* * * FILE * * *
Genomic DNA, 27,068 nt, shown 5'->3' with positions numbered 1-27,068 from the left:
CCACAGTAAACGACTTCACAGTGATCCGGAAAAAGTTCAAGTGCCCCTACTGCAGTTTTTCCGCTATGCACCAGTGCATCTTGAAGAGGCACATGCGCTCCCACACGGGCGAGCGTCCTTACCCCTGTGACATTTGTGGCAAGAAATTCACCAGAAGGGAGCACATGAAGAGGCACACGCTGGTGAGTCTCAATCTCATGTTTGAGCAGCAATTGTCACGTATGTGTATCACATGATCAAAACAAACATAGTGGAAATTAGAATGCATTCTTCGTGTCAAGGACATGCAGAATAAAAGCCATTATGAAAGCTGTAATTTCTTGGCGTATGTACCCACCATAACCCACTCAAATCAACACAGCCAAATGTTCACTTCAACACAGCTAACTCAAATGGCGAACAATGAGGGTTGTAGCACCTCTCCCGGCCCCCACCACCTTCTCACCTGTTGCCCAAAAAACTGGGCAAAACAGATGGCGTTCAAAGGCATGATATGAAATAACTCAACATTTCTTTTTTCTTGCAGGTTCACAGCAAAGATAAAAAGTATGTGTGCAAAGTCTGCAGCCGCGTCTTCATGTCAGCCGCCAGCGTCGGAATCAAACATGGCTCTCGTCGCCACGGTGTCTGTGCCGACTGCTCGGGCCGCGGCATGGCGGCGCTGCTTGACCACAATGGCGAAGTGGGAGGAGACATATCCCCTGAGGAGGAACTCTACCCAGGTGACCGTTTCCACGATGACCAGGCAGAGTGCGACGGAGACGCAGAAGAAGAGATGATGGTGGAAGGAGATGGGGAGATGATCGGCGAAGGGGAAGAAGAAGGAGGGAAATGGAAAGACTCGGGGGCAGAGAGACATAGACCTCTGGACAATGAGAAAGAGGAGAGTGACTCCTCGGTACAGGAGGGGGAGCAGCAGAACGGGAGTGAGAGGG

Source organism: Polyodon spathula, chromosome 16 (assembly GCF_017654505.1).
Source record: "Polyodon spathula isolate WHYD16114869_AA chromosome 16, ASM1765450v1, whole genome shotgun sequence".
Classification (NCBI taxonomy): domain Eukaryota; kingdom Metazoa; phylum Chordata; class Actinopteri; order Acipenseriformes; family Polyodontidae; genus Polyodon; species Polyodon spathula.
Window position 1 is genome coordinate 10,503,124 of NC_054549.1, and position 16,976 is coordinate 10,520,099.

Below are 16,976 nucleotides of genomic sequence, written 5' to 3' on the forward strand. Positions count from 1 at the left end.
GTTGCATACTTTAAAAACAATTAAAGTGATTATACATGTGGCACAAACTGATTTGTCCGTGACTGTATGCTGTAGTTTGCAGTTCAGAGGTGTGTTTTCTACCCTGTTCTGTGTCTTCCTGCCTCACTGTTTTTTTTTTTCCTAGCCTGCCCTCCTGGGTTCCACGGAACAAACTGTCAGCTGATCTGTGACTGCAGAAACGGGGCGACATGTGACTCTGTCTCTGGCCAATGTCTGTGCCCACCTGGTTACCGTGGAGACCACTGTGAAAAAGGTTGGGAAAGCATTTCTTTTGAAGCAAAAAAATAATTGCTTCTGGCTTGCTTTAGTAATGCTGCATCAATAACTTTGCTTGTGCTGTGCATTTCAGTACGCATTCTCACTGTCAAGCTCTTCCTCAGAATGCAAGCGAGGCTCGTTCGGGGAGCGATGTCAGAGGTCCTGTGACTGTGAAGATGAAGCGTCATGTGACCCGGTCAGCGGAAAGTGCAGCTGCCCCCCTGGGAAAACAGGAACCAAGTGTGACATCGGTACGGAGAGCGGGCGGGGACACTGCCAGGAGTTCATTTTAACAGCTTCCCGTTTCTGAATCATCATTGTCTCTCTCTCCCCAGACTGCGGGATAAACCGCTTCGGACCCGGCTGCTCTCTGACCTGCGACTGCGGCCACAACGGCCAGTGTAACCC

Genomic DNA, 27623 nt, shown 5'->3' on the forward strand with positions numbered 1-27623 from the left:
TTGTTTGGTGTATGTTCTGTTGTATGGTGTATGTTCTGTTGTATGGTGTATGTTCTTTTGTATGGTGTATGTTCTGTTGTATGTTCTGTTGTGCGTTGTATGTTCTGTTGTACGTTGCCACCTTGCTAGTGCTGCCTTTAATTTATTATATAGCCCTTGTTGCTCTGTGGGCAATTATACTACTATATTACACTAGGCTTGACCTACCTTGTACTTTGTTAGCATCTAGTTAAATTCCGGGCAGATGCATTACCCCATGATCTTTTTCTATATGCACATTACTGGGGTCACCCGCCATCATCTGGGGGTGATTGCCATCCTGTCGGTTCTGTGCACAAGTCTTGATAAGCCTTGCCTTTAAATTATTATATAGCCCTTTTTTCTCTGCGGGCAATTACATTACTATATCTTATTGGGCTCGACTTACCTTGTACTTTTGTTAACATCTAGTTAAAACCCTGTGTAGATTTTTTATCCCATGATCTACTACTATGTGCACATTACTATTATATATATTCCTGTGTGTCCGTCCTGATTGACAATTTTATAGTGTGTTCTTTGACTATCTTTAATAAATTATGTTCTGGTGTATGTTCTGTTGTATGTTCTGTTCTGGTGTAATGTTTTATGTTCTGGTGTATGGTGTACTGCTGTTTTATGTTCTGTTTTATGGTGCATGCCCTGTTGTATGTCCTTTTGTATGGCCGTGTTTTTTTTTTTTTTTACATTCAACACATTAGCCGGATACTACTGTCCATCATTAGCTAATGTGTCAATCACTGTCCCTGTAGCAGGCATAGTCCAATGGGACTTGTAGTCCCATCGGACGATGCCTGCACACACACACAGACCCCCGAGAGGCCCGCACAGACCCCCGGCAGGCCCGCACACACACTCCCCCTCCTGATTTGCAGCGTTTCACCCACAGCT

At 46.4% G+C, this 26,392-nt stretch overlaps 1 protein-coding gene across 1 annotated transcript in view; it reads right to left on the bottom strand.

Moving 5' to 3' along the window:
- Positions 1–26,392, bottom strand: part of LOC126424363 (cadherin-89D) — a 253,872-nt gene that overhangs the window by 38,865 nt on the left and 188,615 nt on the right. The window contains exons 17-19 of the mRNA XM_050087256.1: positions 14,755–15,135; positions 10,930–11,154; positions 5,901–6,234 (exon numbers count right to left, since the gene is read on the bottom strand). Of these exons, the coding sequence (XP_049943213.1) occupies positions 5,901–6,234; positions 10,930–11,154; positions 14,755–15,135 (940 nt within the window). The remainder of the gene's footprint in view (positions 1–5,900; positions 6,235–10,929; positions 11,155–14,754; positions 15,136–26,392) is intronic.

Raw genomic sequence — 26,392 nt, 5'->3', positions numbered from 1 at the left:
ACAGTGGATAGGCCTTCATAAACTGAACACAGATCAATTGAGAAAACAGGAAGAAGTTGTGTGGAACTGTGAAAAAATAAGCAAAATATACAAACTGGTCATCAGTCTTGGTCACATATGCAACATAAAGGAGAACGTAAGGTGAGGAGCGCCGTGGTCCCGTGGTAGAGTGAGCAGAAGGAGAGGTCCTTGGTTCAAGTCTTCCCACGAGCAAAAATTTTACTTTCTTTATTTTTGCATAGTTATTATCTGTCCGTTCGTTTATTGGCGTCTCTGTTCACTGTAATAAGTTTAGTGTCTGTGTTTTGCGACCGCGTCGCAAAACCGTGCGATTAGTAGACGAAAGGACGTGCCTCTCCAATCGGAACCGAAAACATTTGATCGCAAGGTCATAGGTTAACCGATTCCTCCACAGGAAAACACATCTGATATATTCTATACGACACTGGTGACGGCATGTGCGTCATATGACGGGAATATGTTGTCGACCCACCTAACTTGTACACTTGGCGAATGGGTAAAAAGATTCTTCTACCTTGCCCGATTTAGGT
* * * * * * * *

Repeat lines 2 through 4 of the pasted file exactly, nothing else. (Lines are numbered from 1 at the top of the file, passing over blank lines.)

CCACAGTAAACGACTTCACAGTGATCCGGAAAAAGTTCAAGTGCCCCTACTGCAGTTTTTCCGCTATGCACCAGTGCATCTTGAAGAGGCACATGCGCTCCCACACGGGCGAGCGTCCTTACCCCTGTGACATTTGTGGCAAGAAATTCACCAGAAGGGAGCACATGAAGAGGCACACGCTGGTGAGTCTCAATCTCATGTTTGAGCAGCAATTGTCACGTATGTGTATCACATGATCAAAACAAACATAGTGGAAATTAGAATGCATTCTTCGTGTCAAGGACATGCAGAATAAAAGCCATTATGAAAGCTGTAATTTCTTGGCGTATGTACCCACCATAACCCACTCAAATCAACACAGCCAAATGTTCACTTCAACACAGCTAACTCAAATGGCGAACAATGAGGGTTGTAGCACCTCTCCCGGCCCCCACCACCTTCTCACCTGTTGCCCAAAAAACTGGGCAAAACAGATGGCGTTCAAAGGCATGATATGAAATAACTCAACATTTCTTTTTTCTTGCAGGTTCACAGCAAAGATAAAAAGTATGTGTGCAAAGTCTGCAGCCGCGTCTTCATGTCAGCCGCCAGCGTCGGAATCAAACATGGCTCTCGTCGCCACGGTGTCTGTGCCGACTGCTCGGGCCGCGGCATGGCGGCGCTGCTTGACCACAATGGCGAAGTGGGAGGAGACATATCCCCTGAGGAGGAACTCTACCCAGGTGACCGTTTCCACGATGACCAGGCAGAGTGCGACGGAGACGCAGAAGAAGAGATGATGGTGGAAGGAGATGGGGAGATGATCGGCGAAGGGGAAGAAGAAGGAGGGAAATGGAAAGACTCGGGGGCAGAGAGACATAGACCTCTGGACAATGAGAAAGAGGAGAGTGACTCCTCGGTACAGGAGGGGGAGCAGCAGAACGGGAGTGAGAGGG

Source organism: Polyodon spathula, chromosome 16 (assembly GCF_017654505.1).
Source record: "Polyodon spathula isolate WHYD16114869_AA chromosome 16, ASM1765450v1, whole genome shotgun sequence".